His home is a small apartment in Westwood near the UCLA campus. But to Tommy Smith, one of the world's top rugby players, the rest of the world feels more like home to him than Westwood. Or the United States.
He finds nothing wrong with his home country. But to be the best in his sport, America isn't the place to be.
In most countries, rugby equates to American baseball in popularity. In New Zealand, South Africa and Wales, rugby is the national sport. In America, rugby doesn't even match minor league baseball in popularity. You get the picture. So where does that put Smith?
All over the world.
Thanks to rugby, he's been to Hong Kong, Scotland, Australia, England, Fiji and Japan.
"The traveling is definitely the best part of the sport," said the 28-year-old Smith, who left last week for a month-long tour with the United States national team in Wales. The tour will be sponsored by Nike shoes.
Traveling, however, does have one catch.
"In other countries, employers give players time off from their jobs (to play internationally)," says Dennis Storer, who coached Smith on the 1978 national team and now is the UCLA rugby mentor. "But in America, not everyone is that sympathetic. Players lose their jobs."
"I've lost two jobs," Smith said. "It's just a decision you have to make: Play rugby and not work. Or work and not play rugby."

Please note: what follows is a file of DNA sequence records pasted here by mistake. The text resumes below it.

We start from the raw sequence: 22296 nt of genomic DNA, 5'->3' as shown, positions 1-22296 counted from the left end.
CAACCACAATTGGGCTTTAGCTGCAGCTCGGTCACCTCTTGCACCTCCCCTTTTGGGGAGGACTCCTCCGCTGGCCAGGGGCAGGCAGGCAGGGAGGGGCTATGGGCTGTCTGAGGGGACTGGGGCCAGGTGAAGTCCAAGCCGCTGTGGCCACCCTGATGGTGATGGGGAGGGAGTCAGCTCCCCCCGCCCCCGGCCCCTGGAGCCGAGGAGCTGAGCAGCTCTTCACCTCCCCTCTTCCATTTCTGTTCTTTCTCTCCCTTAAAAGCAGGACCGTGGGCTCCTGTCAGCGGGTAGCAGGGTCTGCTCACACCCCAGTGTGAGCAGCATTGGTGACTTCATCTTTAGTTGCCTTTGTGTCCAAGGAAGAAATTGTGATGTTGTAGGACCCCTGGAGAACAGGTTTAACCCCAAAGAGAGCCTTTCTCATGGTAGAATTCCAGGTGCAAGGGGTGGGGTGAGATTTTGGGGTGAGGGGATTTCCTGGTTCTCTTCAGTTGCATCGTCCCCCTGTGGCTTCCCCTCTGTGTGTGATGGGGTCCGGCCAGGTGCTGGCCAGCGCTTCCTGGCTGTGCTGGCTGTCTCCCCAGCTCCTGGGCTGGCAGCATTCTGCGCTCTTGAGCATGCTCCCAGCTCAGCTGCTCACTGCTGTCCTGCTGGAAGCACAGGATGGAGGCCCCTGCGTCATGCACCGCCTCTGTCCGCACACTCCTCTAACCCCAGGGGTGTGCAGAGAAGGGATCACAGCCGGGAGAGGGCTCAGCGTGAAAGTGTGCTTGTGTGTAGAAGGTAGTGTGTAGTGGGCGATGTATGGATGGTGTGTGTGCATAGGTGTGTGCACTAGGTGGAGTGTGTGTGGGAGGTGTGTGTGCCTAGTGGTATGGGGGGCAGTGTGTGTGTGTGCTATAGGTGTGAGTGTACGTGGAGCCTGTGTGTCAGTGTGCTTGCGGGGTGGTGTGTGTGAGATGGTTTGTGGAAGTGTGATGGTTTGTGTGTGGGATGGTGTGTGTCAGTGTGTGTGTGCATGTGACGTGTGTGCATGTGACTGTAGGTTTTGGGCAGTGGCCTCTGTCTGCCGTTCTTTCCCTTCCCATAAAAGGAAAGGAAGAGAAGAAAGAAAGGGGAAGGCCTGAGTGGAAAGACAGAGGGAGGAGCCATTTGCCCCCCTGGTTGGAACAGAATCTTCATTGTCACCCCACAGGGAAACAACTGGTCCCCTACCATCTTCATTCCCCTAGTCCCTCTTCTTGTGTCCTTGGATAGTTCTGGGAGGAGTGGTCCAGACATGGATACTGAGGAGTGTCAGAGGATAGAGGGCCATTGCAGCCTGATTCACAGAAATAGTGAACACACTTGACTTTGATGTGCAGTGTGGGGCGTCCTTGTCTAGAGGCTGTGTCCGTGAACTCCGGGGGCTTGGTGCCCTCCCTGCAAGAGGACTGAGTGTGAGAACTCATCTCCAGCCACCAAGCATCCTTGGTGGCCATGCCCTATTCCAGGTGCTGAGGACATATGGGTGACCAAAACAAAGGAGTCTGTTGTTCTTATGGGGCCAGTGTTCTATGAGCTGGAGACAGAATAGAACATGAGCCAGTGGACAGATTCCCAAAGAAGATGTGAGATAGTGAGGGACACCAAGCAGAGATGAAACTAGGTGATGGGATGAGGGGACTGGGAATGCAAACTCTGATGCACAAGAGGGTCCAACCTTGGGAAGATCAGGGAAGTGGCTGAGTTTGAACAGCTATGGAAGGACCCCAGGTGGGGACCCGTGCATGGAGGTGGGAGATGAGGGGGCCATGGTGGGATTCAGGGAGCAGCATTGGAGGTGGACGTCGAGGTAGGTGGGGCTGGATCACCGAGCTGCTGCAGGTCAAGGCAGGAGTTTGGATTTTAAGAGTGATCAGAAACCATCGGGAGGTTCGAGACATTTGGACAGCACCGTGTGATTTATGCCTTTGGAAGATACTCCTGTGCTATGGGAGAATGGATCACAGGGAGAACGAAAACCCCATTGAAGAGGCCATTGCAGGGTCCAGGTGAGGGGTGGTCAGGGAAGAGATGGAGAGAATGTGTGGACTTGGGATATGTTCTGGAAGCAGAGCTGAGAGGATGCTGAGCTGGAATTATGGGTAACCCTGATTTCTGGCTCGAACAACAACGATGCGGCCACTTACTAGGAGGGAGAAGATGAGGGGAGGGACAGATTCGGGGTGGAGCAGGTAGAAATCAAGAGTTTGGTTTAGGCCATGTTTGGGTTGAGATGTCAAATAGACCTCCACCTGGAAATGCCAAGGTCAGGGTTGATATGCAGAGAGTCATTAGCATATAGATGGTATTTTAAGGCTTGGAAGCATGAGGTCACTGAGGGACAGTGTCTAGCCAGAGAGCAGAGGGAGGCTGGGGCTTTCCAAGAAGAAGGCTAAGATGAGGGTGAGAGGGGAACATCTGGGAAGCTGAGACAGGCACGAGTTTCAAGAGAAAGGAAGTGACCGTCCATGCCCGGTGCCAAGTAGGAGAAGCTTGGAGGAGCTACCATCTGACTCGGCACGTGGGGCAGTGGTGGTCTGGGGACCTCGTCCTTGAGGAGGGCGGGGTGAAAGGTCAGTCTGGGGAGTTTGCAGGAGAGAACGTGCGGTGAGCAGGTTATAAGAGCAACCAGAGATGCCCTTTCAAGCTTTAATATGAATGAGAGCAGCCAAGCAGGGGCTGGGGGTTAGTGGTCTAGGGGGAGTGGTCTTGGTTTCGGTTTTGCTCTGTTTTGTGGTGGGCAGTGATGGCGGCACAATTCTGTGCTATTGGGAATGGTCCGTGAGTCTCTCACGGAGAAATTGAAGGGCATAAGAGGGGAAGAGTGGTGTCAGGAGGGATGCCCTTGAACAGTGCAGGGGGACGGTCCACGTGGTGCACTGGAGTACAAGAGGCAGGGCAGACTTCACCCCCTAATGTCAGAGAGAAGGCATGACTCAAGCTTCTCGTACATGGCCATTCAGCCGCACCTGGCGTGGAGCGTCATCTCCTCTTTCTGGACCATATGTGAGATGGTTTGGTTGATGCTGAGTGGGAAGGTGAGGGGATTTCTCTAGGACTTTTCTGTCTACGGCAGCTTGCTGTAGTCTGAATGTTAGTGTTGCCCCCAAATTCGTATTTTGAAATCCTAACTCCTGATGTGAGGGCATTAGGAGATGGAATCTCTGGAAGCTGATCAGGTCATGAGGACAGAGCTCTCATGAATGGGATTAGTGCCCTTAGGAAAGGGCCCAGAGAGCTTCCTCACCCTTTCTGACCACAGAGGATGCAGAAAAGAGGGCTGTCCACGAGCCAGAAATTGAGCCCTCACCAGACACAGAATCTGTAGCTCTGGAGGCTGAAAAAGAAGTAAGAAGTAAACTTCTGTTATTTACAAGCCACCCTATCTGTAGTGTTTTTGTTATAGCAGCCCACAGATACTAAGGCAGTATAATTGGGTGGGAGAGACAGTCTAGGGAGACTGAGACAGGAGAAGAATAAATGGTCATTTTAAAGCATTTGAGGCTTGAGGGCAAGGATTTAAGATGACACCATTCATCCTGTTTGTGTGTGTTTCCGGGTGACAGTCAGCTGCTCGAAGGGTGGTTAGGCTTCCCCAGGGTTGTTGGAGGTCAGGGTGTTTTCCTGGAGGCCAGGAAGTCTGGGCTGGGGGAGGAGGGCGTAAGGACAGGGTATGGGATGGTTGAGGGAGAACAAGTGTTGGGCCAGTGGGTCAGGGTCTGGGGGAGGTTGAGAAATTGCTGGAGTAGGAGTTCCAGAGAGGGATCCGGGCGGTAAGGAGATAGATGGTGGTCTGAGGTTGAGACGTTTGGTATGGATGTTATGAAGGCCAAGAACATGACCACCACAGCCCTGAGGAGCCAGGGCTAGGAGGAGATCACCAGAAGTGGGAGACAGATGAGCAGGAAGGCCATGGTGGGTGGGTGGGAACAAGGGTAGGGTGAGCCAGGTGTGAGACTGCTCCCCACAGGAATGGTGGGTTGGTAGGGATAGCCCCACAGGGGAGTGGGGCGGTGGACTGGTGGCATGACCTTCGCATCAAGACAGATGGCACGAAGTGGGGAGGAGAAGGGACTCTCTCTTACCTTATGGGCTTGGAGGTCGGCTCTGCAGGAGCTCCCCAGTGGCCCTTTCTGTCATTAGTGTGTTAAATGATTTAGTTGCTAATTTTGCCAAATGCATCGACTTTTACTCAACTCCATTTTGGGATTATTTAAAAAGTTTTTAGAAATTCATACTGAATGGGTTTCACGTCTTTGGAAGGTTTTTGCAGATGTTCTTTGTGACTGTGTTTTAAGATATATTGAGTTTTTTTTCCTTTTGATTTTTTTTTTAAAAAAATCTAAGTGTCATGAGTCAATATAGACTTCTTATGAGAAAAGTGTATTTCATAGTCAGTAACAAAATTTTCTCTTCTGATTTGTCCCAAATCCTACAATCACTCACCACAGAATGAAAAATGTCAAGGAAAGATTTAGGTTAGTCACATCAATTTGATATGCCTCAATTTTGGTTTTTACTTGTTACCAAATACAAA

Smith worked as a bartender and waiter before being fired and now is a market representative for Adidas shoes. Getting fired, he says, is something you have to accept and understand. With a rugby scholarship to UCLA (Smith plans to graduate next summer after eight years because of the time rugby has demanded), he has been able to avoid financial trouble, but others aren't as fortunate.
"I remember one player who went on a tour with the Santa Monica Club team who didn't have a penny," the blond-haired, blue-eyed Bruin laughed. "The rest of the team covered him. I think he had a better time on the tour than anyone else.
"Playing internationally is a unique experience and once you catch the rugby bug, guys will lose their wives for the camaraderie and excitement that going overseas offers."
Practically unknown in America, Smith is known overseas. He won the player of the tournament honor last year while playing for the national team in Hong Kong where the best players in the world competed.
The three-day tournament drew more than 400,000 fans. Contrasted to the sparse attention rugby draws in the United States, American players undergo a radical social change overseas.
"For players who are making their first trip overseas, it takes awhile for them to get used to the change," Smith said. "In America, they don't have kids flocking to them for autographs."
Smith, a seven-year tour veteran, remembers his first tour in 1977 after quitting the Texas Rangers baseball AA team, where he was a 15th-round draft pick out of high school in Maryland.
"I had time to kill and a friend asked me if I wanted to tour England with the Washington rugby club," he recalls. "I wasn't real excited about rugby and I didn't even have enough money.
"But my friend's mom sprang for the plane ticket, so I went.
"We spent two weeks in England and saw the U.S and England national teams play. I hadn't played rugby, but after watching the international level of play, I decided that I could make the national team."